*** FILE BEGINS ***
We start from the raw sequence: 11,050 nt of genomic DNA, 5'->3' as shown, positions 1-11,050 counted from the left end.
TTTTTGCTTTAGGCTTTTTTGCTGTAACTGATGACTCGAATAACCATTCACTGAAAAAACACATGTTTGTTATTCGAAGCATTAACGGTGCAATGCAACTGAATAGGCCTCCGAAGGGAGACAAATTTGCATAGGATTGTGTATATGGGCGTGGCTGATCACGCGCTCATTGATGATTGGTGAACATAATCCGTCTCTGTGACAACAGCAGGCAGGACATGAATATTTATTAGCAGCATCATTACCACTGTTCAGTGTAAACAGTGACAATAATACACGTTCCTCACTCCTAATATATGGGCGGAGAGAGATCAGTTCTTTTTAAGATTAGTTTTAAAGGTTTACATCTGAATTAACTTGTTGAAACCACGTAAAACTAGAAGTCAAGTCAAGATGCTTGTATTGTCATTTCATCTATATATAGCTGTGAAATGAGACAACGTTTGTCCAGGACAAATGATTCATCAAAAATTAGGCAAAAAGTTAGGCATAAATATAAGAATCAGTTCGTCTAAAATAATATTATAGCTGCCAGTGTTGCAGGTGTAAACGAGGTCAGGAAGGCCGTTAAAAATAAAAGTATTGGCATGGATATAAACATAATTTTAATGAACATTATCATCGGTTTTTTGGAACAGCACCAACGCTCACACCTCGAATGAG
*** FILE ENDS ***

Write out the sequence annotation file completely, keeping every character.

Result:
We start from the raw sequence: 11,050 nt of genomic DNA, 5'->3' as shown, positions 1-11,050 counted from the left end.
TTTTTGCTTTAGGCTTTTTTGCTGTAACTGATGACTCGAATAACCATTCACTGAAAAAACACATGTTTGTTATTCGAAGCATTAACGGTGCAATGCAACTGAATAGGCCTCCGAAGGGAGACAAATTTGCATAGGATTGTGTATATGGGCGTGGCTGATCACGCGCTCATTGATGATTGGTGAACATAATCCGTCTCTGTGACAACAGCAGGCAGGACATGAATATTTATTAGCAGCATCATTACCACTGTTCAGTGTAAACAGTGACAATAATACACGTTCCTCACTCCTAATATATGGGCGGAGAGAGATCAGTTCTTTTTAAGATTAGTTTTAAAGGTTTACATCTGAATTAACTTGTTGAAACCACGTAAAACTAGAAGTCAAGTCAAGATGCTTGTATTGTCATTTCATCTATATATAGCTGTGAAATGAGACAACGTTTGTCCAGGACAAATGATTCATCAAAAATTAGGCAAAAAGTTAGGCATAAATATAAGAATCAGTTCGTCTAAAATAATATTATAGCTGCCAGTGTTGCAGGTGTAAACGAGGTCAGGAAGGCCGTTAAAAATAAAAGTATTGGCATGGATATAAACATAATTTTAATGAACATTATCATCGGTTTTTTGGAACAGCACCAACGCTCACACCTCGAATGAG